A bloody mess…
For reading up on commercial real estate, Robert Knakal’s blog is one of my favorite sites. His topics are of interest. He has good commenters that are knowledgable about the commercial real estate business and his writing is accessible to the layperson. His latest post is the perfect summary of the significant problem facing commercial real estate properties, a problem that will plague commercial real estate for years, as it is estimated that there will be in excess of $1 trillion in real estate mortgages that will be maturing in the next four to five years. To demonstrate the problem, let’s put numbers to the following passage:
If we use a model which assumes a 20% reduction in rental revenue, a 200 basis point increase in capitalization rate and a loan-to-value ratio decrease from an 85% average to a more conservative 60%, the resulting debt level is 60% lower than the existing level.
To show the order of magnitude of the problem, I want to assume two scenarios that I will call “Yesterday” and “Today”.
Under the “Yesterday” scenario, assuming a property had $1 million dollars in net income and assuming investors were willing to value that income stream at a 6% yield, the value of this property is calculated at approximately $16.7 million. Assuming a lender underwrites a loan at 85% of value, the lender will lend $14.2 million loan. For the purpose of this discussion, we will assume the loan is interest only (not unreasonable given the lending environment prior to the crisis) and that the loan is non-recourse (standard practice in the industry).
Under the “Today” scenario, we have to refinance our $14.2 million loan. Unfortuneately, our $1 million net income is now $800,000 and the yield that investors will assign to this income stream is now 8% as opposed to 6%. As such, a lender will assume a market value of $10 million, a 40% decrease over the “Yesterday” scenario. Because lending standards have tightened since the time the $14.2 million loan was originated, a lender will only provide a loan based on 60% of the current market value of $10 million, or $6 million (roughly 60% less than the $14.2 million it was originally able to borrow).
We have a problem. Under this refinancing scenario, an investor would have to come up with an additional $8.2 million in cash to make whole on its loan. This is not going to happen. The original lender will not get its $14.2 million back through a refinancing scenario. How does the bank recover its original loan in full? It doesn’t. Remember, the current market value of the property is $10 million so if the bank decides to foreclose on the property (and assuming it sells at market), the banks net proceeds would equal $10 million less transaction and foreclosure costs. The bank could sell the loan to an investor, who would foreclose on the Property and take ownership, but those buyers don’t pay the full market value either given that they themselves incur the costs and risks of the foreclosure process. In this example, my (very) rough math suggests lenders recovering roughly 60 to 70 percent of what was originally borrowed, but that is higher or lower depending on the situation.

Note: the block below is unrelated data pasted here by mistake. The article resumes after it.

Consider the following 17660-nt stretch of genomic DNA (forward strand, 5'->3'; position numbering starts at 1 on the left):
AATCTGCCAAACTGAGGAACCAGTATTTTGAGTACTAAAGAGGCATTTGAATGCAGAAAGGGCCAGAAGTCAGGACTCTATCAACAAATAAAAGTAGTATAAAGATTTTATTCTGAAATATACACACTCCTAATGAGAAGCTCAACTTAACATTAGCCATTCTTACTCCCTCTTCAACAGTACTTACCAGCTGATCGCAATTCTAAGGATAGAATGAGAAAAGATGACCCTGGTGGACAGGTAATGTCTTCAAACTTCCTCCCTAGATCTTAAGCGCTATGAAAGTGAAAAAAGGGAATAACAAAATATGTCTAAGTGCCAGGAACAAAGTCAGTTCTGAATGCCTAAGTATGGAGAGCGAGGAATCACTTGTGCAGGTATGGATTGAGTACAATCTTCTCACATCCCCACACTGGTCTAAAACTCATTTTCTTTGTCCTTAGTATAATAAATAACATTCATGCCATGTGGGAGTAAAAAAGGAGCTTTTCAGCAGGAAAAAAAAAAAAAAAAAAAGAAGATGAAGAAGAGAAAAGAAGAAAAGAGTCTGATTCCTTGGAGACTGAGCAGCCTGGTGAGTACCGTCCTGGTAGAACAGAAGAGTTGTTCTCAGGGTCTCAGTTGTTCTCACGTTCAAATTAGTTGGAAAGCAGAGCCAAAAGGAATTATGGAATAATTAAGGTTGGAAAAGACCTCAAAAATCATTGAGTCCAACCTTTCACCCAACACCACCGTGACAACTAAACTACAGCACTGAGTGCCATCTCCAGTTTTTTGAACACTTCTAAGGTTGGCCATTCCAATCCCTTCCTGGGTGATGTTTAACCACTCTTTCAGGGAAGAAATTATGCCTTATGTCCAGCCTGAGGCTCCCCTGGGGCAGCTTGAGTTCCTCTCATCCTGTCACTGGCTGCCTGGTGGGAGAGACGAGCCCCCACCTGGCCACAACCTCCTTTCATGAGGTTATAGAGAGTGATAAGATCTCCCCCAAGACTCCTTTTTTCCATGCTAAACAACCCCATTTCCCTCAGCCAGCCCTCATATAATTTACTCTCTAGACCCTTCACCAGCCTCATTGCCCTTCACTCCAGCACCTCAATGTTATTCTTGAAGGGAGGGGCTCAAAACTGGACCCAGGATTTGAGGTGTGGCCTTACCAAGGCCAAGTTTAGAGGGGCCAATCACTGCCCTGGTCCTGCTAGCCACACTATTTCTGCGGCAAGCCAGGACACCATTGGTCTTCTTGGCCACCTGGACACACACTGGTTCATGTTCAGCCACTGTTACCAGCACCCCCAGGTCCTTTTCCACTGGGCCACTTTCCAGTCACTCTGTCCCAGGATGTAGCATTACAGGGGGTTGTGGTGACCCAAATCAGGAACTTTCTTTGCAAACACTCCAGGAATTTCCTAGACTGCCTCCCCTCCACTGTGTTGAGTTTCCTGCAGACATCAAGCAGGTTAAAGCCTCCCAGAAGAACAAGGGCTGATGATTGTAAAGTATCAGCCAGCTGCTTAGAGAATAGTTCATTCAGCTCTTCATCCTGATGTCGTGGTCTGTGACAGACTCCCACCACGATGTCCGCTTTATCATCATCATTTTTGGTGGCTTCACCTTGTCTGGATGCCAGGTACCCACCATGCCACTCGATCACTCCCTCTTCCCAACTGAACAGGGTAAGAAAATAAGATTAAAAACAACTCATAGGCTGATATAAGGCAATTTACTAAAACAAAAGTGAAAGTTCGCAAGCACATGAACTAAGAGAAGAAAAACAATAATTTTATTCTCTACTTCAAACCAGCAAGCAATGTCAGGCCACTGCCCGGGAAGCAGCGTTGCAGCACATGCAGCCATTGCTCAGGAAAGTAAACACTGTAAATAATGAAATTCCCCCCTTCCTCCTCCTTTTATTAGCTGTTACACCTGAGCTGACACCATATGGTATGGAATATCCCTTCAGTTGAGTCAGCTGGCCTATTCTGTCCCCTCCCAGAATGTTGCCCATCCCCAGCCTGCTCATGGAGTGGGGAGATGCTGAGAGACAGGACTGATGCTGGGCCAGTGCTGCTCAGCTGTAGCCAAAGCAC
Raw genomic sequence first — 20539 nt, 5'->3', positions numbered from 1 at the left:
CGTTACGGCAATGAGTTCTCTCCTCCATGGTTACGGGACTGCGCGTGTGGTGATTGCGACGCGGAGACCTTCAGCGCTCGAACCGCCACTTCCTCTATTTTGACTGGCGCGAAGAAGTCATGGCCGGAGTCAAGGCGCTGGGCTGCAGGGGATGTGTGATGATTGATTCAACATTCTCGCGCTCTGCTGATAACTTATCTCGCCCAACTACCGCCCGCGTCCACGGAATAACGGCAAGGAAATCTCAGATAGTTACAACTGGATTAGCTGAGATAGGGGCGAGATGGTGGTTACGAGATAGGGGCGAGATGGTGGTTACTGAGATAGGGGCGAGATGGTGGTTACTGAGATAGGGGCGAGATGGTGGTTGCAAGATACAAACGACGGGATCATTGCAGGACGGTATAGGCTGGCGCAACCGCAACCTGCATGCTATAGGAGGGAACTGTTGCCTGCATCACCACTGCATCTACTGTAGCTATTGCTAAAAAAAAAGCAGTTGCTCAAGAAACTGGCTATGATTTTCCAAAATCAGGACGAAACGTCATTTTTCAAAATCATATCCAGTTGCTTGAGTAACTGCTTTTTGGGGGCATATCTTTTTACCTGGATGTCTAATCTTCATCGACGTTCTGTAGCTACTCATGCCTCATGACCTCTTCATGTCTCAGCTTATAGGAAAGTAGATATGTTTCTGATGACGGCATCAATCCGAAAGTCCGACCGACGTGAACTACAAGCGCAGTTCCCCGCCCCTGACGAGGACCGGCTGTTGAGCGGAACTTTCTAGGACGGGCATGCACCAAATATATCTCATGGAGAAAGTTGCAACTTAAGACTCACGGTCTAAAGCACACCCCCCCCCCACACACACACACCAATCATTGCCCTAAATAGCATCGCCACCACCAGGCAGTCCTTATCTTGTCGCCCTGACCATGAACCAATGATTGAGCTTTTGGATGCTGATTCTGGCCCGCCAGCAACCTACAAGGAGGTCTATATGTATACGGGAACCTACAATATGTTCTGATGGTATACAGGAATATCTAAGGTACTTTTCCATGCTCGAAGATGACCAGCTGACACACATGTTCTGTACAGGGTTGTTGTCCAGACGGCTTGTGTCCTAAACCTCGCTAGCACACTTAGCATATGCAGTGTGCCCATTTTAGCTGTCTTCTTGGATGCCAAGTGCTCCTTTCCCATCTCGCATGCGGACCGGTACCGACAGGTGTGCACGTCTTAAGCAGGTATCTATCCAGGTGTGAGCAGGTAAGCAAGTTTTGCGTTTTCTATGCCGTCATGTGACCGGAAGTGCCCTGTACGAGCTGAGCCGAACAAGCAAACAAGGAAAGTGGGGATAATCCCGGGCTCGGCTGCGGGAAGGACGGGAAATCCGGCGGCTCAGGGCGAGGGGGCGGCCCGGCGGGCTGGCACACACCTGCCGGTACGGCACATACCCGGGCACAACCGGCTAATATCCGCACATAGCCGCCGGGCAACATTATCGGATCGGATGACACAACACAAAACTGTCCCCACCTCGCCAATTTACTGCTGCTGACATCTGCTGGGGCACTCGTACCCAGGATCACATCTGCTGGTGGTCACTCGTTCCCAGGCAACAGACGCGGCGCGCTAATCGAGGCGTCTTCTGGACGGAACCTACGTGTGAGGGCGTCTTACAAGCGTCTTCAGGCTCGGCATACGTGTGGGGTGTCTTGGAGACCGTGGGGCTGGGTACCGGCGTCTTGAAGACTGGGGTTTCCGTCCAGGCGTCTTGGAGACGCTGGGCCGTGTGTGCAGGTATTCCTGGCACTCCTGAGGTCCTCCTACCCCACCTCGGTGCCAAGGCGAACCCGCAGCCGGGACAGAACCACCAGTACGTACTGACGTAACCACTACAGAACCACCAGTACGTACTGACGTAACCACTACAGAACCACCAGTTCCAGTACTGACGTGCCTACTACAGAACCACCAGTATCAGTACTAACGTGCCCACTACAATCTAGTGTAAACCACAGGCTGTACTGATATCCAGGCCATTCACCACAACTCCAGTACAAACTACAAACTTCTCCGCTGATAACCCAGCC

This sort of situation is pervasive throughout the industry and applies as much to NYC multifamily properties as it does suburban office buildings, especially for those properties that were either purchased and financed or refinanced during the market’s peak (2005-2007 ). Assuming $1 trillion of loans coming due in the next five years, we could see losses on those loans of $300 to $400 billion (mark-to-market writedowns have already accounted for some of these losses, but the numbers are still staggering). Having banks and CMBS servicers extend the loans and pretend the inevitable doesn’t exist, but at some point they are going to have to realize that market fundamentals are not going to be there for these loans to be repaid in full. A massive and bloody process of deleveraging commercial real estate assets has to take place and there’s little that can be done about it.